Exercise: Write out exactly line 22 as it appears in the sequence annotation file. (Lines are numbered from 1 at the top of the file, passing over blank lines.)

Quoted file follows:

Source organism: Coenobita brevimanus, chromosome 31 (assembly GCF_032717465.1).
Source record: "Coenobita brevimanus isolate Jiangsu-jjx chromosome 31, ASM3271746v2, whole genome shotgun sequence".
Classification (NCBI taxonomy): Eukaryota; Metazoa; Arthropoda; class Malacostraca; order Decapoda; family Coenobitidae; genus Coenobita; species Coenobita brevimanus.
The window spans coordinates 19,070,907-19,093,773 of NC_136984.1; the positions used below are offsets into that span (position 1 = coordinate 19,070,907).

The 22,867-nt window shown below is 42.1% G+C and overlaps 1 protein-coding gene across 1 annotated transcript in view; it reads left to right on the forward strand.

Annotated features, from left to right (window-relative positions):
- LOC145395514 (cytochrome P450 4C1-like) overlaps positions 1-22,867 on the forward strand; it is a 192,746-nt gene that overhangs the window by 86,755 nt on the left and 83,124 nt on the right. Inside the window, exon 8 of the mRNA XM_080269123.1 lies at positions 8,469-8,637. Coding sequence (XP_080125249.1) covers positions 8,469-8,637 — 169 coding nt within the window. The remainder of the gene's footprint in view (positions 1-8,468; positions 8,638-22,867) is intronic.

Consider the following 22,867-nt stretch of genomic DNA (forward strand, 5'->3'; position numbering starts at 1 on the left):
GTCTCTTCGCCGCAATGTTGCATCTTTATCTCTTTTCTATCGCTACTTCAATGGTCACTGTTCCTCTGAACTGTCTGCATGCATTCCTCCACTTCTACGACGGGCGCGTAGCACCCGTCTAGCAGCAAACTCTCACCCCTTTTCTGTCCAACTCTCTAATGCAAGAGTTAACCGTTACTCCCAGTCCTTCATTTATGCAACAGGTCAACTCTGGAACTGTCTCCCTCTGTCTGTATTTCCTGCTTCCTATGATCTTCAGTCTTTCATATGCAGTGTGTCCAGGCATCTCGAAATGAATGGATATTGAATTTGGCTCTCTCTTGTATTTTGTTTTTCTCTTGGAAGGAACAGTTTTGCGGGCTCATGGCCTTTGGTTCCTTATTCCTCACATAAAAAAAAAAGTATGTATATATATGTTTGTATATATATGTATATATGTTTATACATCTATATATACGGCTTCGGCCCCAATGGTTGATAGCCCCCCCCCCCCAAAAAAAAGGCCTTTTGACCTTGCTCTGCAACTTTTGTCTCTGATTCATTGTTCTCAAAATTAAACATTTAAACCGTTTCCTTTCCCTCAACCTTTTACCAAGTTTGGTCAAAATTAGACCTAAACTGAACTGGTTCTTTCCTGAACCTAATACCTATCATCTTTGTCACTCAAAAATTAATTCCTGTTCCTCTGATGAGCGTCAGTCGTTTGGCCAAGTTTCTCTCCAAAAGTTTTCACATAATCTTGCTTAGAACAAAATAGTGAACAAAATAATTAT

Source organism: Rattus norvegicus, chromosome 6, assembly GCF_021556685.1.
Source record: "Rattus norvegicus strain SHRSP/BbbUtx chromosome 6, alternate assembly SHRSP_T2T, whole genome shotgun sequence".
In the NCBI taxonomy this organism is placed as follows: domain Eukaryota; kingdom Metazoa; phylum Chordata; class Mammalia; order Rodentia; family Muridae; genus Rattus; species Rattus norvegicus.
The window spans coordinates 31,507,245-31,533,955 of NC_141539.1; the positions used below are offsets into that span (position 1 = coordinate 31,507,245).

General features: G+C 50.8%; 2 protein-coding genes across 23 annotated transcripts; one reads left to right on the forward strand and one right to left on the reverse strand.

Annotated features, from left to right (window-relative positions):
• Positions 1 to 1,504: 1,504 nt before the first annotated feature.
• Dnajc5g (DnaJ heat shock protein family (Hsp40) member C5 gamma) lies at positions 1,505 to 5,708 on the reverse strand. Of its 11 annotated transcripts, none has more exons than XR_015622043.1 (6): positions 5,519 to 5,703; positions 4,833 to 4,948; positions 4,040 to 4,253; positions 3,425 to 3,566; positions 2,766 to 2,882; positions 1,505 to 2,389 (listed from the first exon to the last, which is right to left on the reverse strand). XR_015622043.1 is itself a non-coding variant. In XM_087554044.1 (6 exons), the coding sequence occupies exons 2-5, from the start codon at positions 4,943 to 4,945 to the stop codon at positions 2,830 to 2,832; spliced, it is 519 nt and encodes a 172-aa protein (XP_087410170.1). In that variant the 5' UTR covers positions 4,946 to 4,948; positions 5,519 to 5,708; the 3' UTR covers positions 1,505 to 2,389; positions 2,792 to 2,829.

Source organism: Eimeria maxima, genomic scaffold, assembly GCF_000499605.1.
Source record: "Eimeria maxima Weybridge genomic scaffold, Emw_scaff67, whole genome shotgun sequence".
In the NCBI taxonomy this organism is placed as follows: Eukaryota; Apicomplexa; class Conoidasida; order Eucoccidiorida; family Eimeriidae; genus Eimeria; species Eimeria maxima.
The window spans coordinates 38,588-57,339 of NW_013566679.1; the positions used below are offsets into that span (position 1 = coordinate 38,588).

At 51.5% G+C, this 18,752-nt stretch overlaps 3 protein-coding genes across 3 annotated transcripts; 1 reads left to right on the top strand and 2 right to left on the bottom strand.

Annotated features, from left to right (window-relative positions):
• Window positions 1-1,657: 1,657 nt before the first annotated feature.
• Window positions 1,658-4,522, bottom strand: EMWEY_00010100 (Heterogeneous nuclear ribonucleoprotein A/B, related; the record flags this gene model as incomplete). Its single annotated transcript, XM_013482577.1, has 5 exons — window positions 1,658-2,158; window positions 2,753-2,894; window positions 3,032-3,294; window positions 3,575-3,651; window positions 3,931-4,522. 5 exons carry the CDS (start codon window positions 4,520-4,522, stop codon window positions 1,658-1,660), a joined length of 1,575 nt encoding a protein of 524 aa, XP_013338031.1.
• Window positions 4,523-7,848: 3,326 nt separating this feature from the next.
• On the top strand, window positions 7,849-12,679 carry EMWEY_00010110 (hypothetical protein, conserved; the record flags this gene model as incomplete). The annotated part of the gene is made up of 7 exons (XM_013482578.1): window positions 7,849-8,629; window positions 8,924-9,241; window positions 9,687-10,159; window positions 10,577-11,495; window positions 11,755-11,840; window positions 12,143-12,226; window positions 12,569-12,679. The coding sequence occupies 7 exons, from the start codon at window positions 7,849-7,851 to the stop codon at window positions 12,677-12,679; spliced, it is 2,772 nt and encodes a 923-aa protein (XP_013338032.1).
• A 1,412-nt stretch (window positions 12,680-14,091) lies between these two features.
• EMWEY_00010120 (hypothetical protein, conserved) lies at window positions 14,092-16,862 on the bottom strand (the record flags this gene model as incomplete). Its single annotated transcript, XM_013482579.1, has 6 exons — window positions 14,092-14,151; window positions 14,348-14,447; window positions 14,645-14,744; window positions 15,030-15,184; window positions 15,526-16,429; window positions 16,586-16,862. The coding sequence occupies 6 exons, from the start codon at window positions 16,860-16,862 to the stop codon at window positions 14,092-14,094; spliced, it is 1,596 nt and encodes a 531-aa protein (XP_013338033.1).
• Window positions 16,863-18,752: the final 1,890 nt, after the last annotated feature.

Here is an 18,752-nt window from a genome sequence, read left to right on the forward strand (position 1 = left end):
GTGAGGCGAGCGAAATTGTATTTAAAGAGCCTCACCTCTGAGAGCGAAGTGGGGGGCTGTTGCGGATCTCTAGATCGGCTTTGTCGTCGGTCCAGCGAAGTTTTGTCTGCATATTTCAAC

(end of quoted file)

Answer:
At 51.5% G+C, this 18,752-nt stretch overlaps 3 protein-coding genes across 3 annotated transcripts; 1 reads left to right on the top strand and 2 right to left on the bottom strand.